Artist: Kevin McKenzie
Dates: April 5, 2013 to May 11, 2013
Opening Reception: 8pm, Artist Talk at 9pm on Friday, April 5, 2013
Location: Urban Shaman’s Main Gallery
Artist Statement: This project was inspired by an object I found by chance, in the Exchange district of Winnipeg: a set of salt and pepper shakers at an antique shop. The figurines, from the 1950s, depict two highly-stylized Native American children. I immediately felt these romanticized characters would make an interesting retro photo piece, creating a genesis for my new exhibition. Abo-Retro examines the commodification of a culture. From the 1940s to the 1960s popular culture embraced Native America, this body of work extracts examples from this time period, and presents this material as a metaphor for our current political state of unrest.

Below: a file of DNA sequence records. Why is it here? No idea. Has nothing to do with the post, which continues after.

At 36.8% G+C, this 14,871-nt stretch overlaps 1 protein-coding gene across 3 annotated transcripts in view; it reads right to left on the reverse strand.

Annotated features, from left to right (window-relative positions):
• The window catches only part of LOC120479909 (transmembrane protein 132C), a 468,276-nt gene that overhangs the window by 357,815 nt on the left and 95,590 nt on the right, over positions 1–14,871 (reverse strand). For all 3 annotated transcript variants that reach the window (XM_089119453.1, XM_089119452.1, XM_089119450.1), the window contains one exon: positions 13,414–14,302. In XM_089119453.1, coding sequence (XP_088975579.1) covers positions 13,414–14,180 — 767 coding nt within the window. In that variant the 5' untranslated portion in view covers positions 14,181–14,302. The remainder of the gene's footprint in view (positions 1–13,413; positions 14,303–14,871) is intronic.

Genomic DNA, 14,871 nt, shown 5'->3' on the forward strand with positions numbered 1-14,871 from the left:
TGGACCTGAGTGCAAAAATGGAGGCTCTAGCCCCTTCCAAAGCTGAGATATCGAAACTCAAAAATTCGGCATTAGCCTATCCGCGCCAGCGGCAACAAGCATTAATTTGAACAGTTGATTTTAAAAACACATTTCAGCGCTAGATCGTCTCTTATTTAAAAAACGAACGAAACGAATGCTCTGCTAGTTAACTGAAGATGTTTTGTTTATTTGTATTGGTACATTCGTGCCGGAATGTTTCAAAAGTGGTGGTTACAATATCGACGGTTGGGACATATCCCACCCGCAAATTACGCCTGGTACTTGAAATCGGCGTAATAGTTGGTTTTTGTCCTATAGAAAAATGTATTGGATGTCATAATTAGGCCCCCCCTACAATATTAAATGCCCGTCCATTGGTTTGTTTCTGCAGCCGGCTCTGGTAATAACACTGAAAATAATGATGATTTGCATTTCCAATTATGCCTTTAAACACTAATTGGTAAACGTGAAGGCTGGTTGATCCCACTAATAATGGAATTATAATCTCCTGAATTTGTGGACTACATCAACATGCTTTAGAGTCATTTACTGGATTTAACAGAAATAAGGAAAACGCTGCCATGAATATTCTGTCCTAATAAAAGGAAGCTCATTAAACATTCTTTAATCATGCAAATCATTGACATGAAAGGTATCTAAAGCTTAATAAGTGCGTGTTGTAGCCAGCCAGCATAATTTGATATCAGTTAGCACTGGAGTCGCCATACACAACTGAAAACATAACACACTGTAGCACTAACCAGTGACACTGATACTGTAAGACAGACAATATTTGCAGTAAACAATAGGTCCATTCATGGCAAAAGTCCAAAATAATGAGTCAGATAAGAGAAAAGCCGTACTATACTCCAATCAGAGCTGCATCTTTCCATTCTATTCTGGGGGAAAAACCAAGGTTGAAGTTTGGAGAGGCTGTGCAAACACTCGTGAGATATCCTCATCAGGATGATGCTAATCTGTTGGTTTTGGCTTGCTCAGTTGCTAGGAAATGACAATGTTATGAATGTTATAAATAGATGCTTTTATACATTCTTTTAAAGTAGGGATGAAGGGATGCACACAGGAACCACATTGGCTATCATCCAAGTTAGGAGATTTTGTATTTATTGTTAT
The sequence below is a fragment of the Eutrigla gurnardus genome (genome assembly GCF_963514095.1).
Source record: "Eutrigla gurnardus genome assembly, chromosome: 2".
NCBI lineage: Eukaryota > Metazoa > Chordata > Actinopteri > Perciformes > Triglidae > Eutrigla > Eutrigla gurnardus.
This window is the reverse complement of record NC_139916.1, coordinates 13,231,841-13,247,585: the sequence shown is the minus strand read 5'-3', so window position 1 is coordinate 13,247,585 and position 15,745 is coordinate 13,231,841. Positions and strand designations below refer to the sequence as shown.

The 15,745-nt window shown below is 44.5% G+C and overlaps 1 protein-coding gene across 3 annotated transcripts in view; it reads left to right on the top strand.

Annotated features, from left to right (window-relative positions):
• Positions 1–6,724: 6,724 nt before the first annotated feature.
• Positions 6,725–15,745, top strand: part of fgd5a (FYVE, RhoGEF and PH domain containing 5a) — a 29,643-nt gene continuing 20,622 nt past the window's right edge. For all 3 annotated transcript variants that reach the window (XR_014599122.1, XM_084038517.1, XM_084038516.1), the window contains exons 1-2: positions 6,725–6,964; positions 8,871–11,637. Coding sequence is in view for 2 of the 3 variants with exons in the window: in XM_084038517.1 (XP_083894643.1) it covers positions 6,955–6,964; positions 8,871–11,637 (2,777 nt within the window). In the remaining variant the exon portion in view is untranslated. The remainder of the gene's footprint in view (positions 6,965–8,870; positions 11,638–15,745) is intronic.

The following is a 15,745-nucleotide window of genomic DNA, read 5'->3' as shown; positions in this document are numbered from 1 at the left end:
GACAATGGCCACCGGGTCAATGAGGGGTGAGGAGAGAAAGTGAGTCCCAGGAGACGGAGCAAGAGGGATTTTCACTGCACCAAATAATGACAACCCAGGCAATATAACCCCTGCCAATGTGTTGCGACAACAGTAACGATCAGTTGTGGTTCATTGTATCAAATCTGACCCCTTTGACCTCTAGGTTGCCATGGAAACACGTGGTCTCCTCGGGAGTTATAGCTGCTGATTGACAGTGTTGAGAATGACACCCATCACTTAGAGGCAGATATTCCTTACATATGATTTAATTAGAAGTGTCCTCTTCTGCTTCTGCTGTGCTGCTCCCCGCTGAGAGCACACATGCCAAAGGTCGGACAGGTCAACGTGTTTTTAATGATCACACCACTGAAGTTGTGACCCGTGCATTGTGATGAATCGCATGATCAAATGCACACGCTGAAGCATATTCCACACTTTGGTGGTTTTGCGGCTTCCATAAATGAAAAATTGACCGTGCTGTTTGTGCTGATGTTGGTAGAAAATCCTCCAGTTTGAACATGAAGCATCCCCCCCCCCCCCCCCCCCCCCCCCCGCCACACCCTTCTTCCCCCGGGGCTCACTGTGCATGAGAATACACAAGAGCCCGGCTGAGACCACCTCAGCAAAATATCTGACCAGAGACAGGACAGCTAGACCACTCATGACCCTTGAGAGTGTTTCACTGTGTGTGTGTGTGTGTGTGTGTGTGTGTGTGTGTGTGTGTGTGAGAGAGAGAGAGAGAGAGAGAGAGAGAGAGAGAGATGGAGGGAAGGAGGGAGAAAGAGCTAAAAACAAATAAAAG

Biography: Kevin McKenzie, a member of the Cree and Métis nations, was born in Regina, Saskatchewan. After attending college in the 1980s, McKenzie moved to Vancouver involving himself in the local Vancouver art scene in through numerous group and solo exhibitions, independent curating, and working with various organizations including Redwire magazine, Roundhouse Community Centre, Native Education Centre, grunt gallery, among others. Though he continues to produce a hybrid of contemporary art, fusing the traditional with the industrial, he recently moved his art practice to Winnipeg, Manitoba, where he has also taken on the position of gallery preparator at Urban Shaman Contemporary Aboriginal Art Gallery.
McKenzie’s multi-disciplinary arts practice includes solo and group exhibitions that have appeared locally, nationally and internationally. His practice includes: visual arts, photography and performance art—all of which are influenced and inspired by his traditional First Nations background and the ever-changing urban landscape. McKenzie has been the artist in residence at the Indian Art Centre in Ottawa and the Banff Centre for the Arts. His work is represented in the collections of the National Indian Art Centre, the MacKenzie Art Gallery and most recently the National Gallery of Canada’s permanent collection.